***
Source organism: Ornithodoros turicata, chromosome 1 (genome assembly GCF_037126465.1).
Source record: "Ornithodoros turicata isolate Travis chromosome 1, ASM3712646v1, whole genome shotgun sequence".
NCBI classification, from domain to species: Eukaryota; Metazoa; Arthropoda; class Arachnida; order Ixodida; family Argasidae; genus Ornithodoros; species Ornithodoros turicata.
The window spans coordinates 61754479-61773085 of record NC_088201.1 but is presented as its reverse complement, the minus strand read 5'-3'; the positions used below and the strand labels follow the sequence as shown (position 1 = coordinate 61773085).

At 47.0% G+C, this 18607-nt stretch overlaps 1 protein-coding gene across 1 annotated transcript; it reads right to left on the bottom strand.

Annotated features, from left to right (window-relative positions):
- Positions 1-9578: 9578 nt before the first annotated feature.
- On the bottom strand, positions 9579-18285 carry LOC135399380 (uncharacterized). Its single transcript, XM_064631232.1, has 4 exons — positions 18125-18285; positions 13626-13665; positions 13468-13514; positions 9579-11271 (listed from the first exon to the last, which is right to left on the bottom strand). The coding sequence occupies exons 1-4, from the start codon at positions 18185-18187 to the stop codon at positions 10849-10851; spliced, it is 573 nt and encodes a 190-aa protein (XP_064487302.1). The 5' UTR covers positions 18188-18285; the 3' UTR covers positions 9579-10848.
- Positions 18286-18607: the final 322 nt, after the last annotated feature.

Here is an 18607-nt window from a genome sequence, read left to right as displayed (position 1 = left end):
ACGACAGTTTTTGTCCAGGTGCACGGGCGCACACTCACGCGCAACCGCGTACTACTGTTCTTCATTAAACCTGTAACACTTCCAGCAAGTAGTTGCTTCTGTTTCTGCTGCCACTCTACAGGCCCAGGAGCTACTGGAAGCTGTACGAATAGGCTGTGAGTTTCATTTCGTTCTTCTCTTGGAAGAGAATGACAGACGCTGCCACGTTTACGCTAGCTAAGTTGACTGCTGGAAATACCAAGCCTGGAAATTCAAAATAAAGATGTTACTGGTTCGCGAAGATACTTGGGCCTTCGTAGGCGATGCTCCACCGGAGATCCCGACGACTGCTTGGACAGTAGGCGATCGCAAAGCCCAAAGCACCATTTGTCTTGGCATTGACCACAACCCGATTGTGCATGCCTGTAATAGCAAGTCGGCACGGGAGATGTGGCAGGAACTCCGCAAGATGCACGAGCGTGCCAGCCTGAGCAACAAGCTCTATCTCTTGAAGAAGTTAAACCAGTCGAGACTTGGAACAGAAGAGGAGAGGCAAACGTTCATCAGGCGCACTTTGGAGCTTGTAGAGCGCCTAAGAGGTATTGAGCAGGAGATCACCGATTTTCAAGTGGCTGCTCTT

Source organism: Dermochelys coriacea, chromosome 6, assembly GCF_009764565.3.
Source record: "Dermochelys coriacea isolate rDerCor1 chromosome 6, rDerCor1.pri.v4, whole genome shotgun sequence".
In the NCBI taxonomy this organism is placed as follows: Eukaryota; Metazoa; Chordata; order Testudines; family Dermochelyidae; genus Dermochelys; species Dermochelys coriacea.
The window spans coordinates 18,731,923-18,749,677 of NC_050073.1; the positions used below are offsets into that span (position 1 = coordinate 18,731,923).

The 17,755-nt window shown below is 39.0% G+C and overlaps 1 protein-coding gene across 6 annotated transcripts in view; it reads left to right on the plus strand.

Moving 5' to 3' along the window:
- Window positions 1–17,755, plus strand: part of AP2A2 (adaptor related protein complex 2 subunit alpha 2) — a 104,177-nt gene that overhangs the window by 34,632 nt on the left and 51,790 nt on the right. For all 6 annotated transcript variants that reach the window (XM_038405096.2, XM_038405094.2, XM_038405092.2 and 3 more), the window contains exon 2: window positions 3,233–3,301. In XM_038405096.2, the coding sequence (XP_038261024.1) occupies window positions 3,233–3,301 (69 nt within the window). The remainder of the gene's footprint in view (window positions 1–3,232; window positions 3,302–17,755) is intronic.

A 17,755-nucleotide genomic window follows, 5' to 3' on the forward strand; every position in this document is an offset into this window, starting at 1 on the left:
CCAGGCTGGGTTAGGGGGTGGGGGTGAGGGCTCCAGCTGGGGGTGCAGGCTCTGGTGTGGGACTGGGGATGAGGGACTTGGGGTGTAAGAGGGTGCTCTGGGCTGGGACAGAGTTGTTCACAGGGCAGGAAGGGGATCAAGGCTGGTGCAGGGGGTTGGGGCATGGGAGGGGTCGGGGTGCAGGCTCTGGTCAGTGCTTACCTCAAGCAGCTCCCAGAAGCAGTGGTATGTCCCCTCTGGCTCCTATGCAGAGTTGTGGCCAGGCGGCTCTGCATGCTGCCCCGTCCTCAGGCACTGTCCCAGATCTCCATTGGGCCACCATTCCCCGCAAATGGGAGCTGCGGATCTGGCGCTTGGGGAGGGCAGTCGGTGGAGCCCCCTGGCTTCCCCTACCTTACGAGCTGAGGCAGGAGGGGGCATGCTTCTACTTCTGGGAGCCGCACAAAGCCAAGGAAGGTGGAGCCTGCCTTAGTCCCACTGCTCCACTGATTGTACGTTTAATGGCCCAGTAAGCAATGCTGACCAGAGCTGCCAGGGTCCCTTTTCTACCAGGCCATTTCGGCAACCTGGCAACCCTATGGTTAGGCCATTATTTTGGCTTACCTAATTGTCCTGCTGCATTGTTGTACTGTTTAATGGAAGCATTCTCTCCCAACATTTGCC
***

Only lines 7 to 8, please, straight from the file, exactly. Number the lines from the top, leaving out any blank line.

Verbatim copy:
- Positions 1-9578: 9578 nt before the first annotated feature.
- On the bottom strand, positions 9579-18285 carry LOC135399380 (uncharacterized). Its single transcript, XM_064631232.1, has 4 exons — positions 18125-18285; positions 13626-13665; positions 13468-13514; positions 9579-11271 (listed from the first exon to the last, which is right to left on the bottom strand). The coding sequence occupies exons 1-4, from the start codon at positions 18185-18187 to the stop codon at positions 10849-10851; spliced, it is 573 nt and encodes a 190-aa protein (XP_064487302.1). The 5' UTR covers positions 18188-18285; the 3' UTR covers positions 9579-10848.